Researchers analyzed responses from 8,750 adults interviewed in 2015 for the National Alcohol’s Harm to Others Survey and the National Alcohol Survey. Subjects were asked whether they experienced any of the 10 types of harms — caused by someone who had been drinking alcohol — in a 12-month period. The damages included everything from traffic accidents, physical abuse, marital problems, property damage and financial issues.

  5. Smoking Lamp says:

    Well, the global antismoking cartel is gaining momentum as new smoking bans are enacted in Atlanta and Austria.

    In Atlanta, “The Atlanta City Council voted Monday to institute a broad-reaching ban on smoking and vaping in restaurants, bars, workplaces and many other public places in the city, as well as at Hartsfield-Jackson International Airport.” In addition, “The ordinance would also prohibit smoking inside the Atlanta airport, which would prompt the closure of smoking rooms on the concourses.”

    The ban was justified on the grounds of the risk ‘second hand smoke’ despite those claims being demonstrably false. Nevertheless, paid antismoking activists claimed: “Secondhand smoke “causes the same diseases as we see with direct tobacco inhalation,” including heart disease and cancer, said Len Lichtenfeld, acting chief medical officer for the Atlanta-based American Cancer Society, who spoke in favor of the ban at the City Council meeting Monday.” “Atlanta City Council votes for ban on smoking in public places” https://www.ajc.com/news/local/atlanta-city-council-votes-for-ban-smoking-public-places/umJQUM9r0rmHosIkQObmKL/

    In Austria, “Parliament on Tuesday passed a ban on smoking in Austria’s bars and restaurants, extinguishing a flagship policy of the recently collapsed right-wing government which had scrapped the measure after it was already on the statute books.” “Austria passes smoking ban, snuffing out fallen government’s flagship policy” https://www.reuters.com/article/us-austria-politics-smoking/austria-passes-smoking-ban-snuffing-out-fallen-governments-flagship-policy-idUSKCN1TX23Z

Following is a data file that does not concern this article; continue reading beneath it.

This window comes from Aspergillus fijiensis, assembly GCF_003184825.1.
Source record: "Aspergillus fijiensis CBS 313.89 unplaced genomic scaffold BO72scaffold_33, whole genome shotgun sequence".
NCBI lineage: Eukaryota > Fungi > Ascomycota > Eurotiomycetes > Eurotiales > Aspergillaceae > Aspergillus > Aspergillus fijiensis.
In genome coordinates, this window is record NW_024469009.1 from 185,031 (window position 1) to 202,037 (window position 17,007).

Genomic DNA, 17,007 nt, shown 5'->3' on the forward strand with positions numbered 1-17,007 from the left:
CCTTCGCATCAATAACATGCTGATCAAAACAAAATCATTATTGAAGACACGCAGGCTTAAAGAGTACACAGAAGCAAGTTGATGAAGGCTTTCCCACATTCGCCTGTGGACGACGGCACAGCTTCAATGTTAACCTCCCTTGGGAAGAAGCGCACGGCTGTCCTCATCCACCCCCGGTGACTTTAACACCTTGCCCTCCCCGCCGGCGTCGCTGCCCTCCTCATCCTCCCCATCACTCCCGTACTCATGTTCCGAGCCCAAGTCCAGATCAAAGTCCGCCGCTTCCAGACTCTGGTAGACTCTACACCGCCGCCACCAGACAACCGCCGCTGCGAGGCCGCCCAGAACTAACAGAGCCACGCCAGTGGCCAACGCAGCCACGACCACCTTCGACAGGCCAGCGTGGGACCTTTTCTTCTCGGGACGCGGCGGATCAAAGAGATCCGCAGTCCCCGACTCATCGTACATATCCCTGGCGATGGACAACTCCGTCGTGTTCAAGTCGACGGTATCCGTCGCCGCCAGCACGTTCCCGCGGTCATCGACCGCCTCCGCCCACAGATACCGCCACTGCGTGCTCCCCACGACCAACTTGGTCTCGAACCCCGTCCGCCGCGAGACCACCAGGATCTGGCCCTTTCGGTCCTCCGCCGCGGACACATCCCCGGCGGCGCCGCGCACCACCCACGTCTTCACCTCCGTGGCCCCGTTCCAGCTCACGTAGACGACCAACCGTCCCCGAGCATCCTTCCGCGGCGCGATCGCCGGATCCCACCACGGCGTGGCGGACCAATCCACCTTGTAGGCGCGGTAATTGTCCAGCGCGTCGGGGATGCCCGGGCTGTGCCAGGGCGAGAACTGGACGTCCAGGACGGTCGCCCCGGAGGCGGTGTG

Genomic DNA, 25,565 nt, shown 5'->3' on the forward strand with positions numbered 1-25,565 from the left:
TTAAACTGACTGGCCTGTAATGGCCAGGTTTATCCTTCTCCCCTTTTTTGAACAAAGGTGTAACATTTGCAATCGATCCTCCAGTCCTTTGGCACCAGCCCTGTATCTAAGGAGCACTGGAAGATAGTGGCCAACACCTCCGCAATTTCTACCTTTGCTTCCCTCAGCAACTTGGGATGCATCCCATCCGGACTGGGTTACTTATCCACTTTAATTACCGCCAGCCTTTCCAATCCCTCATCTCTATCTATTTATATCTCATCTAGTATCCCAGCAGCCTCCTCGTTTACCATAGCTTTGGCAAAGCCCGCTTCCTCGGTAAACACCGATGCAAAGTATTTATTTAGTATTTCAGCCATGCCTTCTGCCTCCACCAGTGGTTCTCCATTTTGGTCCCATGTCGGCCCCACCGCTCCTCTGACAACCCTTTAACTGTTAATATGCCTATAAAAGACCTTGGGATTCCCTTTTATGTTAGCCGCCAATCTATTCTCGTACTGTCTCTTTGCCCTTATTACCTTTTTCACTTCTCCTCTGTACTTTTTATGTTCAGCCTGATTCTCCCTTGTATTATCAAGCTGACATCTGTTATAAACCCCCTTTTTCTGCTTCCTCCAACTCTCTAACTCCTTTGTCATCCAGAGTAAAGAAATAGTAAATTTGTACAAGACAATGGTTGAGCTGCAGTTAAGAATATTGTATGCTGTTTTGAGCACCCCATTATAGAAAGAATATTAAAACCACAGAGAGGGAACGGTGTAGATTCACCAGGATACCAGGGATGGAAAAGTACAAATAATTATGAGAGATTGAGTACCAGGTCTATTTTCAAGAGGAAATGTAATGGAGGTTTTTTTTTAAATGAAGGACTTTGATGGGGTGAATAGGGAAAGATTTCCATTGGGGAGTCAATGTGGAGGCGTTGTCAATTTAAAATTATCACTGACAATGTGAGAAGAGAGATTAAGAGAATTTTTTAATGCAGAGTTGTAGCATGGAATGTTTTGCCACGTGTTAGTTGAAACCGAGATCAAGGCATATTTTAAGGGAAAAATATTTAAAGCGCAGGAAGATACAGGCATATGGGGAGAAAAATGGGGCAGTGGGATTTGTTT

• Smoking Lamp says:

      An additional story on the Atlanta ban contains a quote by the bill’s proponent City Councilmember Matt Westmoreland who said he’s proud that Atlanta ““has joined every other major American city in adopting a comprehensive ‘Smoke-Free’ ordinance.”
      Translate that too he’s proud to persecute smokers based on prejudice and propaganda.

      The story “Atlanta tightens smoking ban inside bars, restaurants, airport” takes comments
      https://www.reporternewspapers.net/2019/07/02/atlanta-tightens-smoking-ban-inside-bars-restaurants-airport/

    • smokingscot says:

      The law comes into force in November. However their election to chose the next coalition government is in September.

      If the same party that opposes the ban does garner enough votes to get into government they have made it clear the law will be repealed.

      This is just opportunism, deep state stuff, so I’ll just wait patiently to see how many Austrians want to stick it to them.

  6. Mark Jarratt says:

    Smoking bans and astronomical punitive taxes are so contentious they are totally ignored by UK PM candidate Boris, although by any objective measure prohibitionist tobacco controls are the elephant in the room of sin taxes. Of course the usual baseless claim that high taxes lower smoking rates on a consumer product with inelastic demand (aren’t smokers addicts?) is repeated, although in reality the nations with the highest and most draconian tobacco control policies do not have the best profile with smoking “related” illness…
    https://www.reuters.com/article/us-britain-eu-leader-sintax-idUSKCN1TX2ZU

  7. Pingback: Bad News From Austria | Frank Davis